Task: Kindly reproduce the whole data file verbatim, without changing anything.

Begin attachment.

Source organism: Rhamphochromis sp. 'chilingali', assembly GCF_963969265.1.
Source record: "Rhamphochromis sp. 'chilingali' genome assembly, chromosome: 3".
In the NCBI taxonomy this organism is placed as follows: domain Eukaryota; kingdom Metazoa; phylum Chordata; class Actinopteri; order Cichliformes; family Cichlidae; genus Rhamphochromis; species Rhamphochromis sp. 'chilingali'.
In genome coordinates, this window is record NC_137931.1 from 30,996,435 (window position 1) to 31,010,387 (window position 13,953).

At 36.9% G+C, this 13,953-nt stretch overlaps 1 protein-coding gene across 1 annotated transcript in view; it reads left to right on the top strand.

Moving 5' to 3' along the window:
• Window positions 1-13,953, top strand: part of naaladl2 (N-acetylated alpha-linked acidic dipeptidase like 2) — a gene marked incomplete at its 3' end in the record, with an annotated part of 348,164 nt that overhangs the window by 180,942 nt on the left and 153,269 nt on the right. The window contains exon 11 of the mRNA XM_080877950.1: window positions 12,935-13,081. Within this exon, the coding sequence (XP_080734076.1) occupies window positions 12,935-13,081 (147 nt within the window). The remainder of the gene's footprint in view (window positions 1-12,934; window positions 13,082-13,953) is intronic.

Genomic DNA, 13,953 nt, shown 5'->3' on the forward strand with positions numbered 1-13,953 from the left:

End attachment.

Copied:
Source organism: Rhamphochromis sp. 'chilingali', assembly GCF_963969265.1.
Source record: "Rhamphochromis sp. 'chilingali' genome assembly, chromosome: 3".
In the NCBI taxonomy this organism is placed as follows: domain Eukaryota; kingdom Metazoa; phylum Chordata; class Actinopteri; order Cichliformes; family Cichlidae; genus Rhamphochromis; species Rhamphochromis sp. 'chilingali'.
In genome coordinates, this window is record NC_137931.1 from 30,996,435 (window position 1) to 31,010,387 (window position 13,953).

At 36.9% G+C, this 13,953-nt stretch overlaps 1 protein-coding gene across 1 annotated transcript in view; it reads left to right on the top strand.

Moving 5' to 3' along the window:
• Window positions 1-13,953, top strand: part of naaladl2 (N-acetylated alpha-linked acidic dipeptidase like 2) — a gene marked incomplete at its 3' end in the record, with an annotated part of 348,164 nt that overhangs the window by 180,942 nt on the left and 153,269 nt on the right. The window contains exon 11 of the mRNA XM_080877950.1: window positions 12,935-13,081. Within this exon, the coding sequence (XP_080734076.1) occupies window positions 12,935-13,081 (147 nt within the window). The remainder of the gene's footprint in view (window positions 1-12,934; window positions 13,082-13,953) is intronic.

Genomic DNA, 13,953 nt, shown 5'->3' on the forward strand with positions numbered 1-13,953 from the left: